I took seven classes last semester and somehow survived.
I don’t regret my decision. I passed all of my courses with A and B grades. However, there are plenty of things I would do differently if I had to do it again. For the sake of maintaining my GPA – and my sanity.
If you’ve gone to college, you know how challenging it can be to take four or five classes in a single semester. What would drive me to enroll in such an insane number of courses?
The truth is, money made me do it. My financial aid package clock was ticking, which meant that I was required to graduate within four years or face paying thousands of dollars in out-of-pocket fees for tuition and other school-related costs.
I understand that I’m not the first college student to take seven classes. It somehow seemed manageable to me because of the heavy course loads I had handled in previous semesters.
I tackled five classes while balancing two part-time retail jobs during my first two years as a college student. I figured that if I was capable of handling that, I could tolerate seven online courses while only working one part-time job at a juicery to cover the $350 in rent that I paid to my parents.
I learned the hard way how taking seven classes during a pandemic quickly becomes exponentially more difficult given the never-ending homework load and dreadful eight-hour Zoom-filled days.
I was lucky if I got to leave my room for more than five minutes to take a bathroom break or sneak in my first meal of the day. Moisturizing eye drops could no longer soothe my sandpapery eyes. Most days, I would exit out of each Zoom feeling exhausted while simultaneously dreading the online homework assignments waiting for me.
The opportunity to take classes from the comfort of my home seemed like a blessing since I wouldn’t have to be on campus all day. Looking back, I would have preferred having to drive or take the bus to campus rather than being tucked away hour after hour in my lonely, dimly lit bedroom.
There were nights that I went to sleep dreaming about the assignment I had last worked on, as if my brain had run out of events to reminisce on since most of my days consisted of being glued to my chair and computer. Before I was forced into virtual learning, I could rest my mind by dwelling on a song that I discovered while walking to the bus stop, or wonder about silly thoughts like where my professor bought her candy-red shoes.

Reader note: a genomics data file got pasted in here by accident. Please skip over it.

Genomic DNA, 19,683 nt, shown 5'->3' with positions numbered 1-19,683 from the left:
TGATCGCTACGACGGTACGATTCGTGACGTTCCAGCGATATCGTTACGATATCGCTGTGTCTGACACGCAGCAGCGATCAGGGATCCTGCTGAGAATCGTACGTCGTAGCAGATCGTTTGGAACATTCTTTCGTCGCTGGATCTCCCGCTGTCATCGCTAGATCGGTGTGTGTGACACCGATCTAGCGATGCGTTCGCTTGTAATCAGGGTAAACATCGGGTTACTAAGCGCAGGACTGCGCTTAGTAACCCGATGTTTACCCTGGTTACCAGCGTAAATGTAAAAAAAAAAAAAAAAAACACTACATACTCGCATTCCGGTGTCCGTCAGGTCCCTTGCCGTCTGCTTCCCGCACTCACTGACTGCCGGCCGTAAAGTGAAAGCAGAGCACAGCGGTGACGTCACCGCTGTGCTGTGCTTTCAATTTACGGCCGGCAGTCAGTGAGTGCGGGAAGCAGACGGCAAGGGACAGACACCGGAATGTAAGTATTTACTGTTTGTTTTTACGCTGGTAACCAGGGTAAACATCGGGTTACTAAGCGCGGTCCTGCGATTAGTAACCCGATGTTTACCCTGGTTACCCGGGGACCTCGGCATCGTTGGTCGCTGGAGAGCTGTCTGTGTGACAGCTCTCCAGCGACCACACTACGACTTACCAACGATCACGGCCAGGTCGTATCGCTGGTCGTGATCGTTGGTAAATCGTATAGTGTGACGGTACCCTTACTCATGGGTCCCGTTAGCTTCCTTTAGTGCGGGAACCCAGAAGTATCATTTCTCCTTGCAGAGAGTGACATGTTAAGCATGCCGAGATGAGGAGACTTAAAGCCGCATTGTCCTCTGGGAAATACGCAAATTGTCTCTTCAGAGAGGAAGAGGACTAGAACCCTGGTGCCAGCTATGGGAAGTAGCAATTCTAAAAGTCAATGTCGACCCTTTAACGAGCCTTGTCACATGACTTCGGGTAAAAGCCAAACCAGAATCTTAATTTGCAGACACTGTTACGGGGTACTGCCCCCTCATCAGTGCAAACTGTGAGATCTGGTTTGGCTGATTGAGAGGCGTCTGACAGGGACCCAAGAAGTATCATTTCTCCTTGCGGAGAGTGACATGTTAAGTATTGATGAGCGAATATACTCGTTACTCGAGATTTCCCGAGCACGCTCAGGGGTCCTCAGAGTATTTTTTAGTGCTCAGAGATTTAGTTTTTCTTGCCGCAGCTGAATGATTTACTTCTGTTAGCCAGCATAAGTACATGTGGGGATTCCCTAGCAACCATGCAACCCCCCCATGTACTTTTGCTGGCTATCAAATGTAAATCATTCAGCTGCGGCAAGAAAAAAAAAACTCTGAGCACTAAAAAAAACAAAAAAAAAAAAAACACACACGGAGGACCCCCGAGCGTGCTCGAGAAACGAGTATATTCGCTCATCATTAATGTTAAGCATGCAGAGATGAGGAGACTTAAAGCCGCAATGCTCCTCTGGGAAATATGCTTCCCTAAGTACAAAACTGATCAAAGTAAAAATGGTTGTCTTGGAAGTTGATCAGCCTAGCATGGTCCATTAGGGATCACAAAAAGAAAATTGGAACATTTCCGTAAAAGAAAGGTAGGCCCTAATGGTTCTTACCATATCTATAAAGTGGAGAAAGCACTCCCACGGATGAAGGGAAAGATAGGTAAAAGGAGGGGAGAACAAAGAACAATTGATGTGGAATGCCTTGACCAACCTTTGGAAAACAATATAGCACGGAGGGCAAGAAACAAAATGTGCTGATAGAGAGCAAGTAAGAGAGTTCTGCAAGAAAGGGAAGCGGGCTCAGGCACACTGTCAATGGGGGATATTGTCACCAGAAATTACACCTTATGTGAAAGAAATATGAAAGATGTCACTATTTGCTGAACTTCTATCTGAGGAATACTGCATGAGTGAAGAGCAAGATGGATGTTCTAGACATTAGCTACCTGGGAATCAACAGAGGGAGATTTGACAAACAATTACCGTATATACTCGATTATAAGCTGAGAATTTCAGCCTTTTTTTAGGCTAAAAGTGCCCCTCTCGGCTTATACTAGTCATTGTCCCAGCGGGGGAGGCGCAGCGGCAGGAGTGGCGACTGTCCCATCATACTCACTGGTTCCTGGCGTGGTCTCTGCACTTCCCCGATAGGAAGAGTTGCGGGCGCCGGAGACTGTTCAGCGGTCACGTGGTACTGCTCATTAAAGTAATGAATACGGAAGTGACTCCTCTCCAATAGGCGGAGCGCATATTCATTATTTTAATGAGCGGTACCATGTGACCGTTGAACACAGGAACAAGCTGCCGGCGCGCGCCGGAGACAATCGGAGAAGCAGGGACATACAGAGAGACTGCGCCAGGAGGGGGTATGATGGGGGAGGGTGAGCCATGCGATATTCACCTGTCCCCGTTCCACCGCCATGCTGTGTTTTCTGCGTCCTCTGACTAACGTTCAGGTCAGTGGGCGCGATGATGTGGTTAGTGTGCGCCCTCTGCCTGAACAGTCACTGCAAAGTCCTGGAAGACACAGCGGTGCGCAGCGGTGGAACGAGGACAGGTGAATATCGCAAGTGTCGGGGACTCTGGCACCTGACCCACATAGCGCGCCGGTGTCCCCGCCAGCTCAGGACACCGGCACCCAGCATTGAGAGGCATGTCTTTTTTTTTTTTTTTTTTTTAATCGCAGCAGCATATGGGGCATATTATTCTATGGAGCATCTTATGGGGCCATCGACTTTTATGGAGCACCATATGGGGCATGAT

But now all I could think about was checking my emails from professors. I know that being an overwhelmed student is nothing new, but when the comfort of your bedroom gets lost amid the stress of a makeshift classroom, things get quite blurry.
I was so wrapped up in my work that there was no time to reflect on how underwater I actually was. Instead, I would criticize myself for every slip-up or missed deadline.
“Why can’t I finish the simplest tasks?” I’d constantly ask while comparing myself to my classmates and their work ethic.
One day, my classmates and I were bantering about how the semester was going in a Zoom breakout room. My classmates shared that they were taking three to four classes, so when I announced how many I was taking, their loud gasps led me to an epiphany. I was so used to continuously downplaying my workload that I actually started to believe it was not a big deal. I needed to learn to give myself the credit I deserved for my effort and recognized that I needed help at times.
I promised myself that, from then on, I would begin to speak up and explain to my professors when I needed extra help or extra time to complete an assignment.
My parents saw how often I would stay up late at night typing away on my computer to finish assignments. They rewarded my effort by telling me that I would no longer have to pay them rent for the rest of the school year, which meant I could quit my part-time job at Juice n’ Bowls. I took them up on that offer immediately, having learned to lean into help when offered. And I was able to incorporate exercise, cooking and roller skating into my daily routine, which helped offset the pressure of my college work.
Taking seven courses in a single semester is hard enough. I only added to my full plate by wasting time criticizing every small mistake and missing out on the opportunity to lean on others when needed.
Briana Muñoz is a recent graduate from California State University, Los Angeles, where she studied journalism. She’s also a summer intern with EdSource’s California Student Journalism Corps.
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